The Trump administration inherits the Obama administration’s policy of under-enforcing federal marijuana laws and a nation with a patchwork of divergent state laws. Although allowing diversity and experimentation, such divergence may impose spillover costs to some states. Some states may attempt to address these costs by exercising extraterritorial regulatory powers on their citizens. Although it is unclear and a matter of dispute whether and to what extent states have such extraterritorial authority, this Article shows that it is certain that Congress has power to set the bounds of state extraterritorial regulation, subject to only limited constitutional restraints. The Article then explores several surprising implications of this congressional power. It argues that although Congress would set state extraterritorial powers by means of legislation, most of the considerations informing that legislation would belong to the constitutional domain, not the domain of mere politics. Relying on another work by the author that argues that Congress ought to be governed by Special Norms when it engages in constitutional decisionmaking, this Article shows how such Special Norms would operate in relation to Congress’s determination of state extraterritorial powers.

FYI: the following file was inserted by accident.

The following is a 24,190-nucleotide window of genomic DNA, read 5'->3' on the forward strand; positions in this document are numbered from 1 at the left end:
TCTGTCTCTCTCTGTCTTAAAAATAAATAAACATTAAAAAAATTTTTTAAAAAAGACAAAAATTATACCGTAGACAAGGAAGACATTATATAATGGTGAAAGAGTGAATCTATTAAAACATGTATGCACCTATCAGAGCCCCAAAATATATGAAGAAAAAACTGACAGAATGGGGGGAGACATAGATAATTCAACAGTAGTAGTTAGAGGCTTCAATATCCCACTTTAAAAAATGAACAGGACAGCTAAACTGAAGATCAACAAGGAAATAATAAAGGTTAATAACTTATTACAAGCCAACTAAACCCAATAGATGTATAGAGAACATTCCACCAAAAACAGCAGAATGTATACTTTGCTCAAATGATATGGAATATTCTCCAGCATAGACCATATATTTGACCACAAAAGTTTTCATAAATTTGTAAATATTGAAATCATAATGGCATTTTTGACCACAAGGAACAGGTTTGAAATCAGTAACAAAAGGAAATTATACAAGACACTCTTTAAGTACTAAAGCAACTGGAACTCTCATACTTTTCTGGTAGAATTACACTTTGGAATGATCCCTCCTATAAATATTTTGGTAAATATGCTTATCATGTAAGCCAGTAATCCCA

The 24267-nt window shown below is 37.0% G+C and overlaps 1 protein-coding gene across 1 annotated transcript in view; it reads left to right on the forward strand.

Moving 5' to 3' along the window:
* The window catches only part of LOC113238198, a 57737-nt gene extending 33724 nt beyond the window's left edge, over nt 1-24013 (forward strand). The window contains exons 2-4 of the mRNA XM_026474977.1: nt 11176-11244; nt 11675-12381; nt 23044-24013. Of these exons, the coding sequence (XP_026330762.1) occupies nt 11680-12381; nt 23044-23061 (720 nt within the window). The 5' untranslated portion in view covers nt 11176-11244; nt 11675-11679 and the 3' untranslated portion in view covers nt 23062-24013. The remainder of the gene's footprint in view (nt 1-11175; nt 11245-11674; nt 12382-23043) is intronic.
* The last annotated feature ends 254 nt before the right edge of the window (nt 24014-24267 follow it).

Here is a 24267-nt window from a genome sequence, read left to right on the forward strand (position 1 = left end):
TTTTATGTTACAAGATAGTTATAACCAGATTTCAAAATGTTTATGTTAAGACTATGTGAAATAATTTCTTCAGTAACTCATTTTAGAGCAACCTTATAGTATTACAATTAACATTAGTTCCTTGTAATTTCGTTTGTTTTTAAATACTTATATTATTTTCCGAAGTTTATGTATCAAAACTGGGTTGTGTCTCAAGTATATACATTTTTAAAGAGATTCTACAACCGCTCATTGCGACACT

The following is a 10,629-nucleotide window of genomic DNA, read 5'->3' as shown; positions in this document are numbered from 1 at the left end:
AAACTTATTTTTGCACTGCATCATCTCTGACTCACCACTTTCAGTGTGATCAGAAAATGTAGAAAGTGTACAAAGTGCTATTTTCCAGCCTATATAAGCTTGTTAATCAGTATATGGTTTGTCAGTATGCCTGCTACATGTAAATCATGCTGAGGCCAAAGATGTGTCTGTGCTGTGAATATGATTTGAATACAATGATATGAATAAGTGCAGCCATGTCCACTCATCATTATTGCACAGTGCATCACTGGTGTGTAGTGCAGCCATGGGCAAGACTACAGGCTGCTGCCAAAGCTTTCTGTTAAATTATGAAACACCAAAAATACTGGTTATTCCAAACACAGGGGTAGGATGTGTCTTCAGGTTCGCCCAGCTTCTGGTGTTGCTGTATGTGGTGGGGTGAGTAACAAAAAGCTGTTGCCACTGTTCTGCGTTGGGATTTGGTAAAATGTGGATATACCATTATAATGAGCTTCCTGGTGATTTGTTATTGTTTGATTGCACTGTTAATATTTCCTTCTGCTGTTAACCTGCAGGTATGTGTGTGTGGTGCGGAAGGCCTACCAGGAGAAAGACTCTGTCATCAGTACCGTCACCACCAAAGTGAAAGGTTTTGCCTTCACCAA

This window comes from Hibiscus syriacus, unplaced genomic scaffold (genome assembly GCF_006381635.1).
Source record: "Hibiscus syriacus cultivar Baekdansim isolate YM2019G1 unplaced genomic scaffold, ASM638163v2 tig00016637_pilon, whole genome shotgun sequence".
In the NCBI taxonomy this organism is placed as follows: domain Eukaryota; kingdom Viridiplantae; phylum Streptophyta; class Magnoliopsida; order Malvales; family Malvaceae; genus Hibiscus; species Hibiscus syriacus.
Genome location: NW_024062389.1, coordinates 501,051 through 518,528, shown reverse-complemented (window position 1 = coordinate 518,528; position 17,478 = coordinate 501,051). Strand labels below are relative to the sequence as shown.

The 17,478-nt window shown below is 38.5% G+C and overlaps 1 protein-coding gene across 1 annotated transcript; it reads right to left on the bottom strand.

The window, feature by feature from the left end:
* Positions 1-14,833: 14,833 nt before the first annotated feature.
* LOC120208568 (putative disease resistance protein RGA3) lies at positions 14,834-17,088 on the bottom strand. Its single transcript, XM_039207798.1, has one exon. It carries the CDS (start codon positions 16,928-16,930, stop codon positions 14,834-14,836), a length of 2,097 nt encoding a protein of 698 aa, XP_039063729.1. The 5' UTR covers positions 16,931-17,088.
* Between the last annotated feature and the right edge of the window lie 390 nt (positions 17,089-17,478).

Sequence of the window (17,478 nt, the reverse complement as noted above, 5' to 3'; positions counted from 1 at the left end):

Mark D. Rosen, Marijuana, State Extraterritoriality, and Congress, 58 B.C.L. Rev. 1013 (2017), http://lawdigitalcommons.bc.edu/bclr/vol58/iss3/8
Commercial Law Commons, Conflict of Laws Commons, Criminal Law Commons, Food and Drug Law Commons, Health Law and Policy Commons, Jurisdiction Commons, Law Enforcement and Corrections Commons, Legislation Commons, State and Local Government Law Commons, Supreme Court of the United States Commons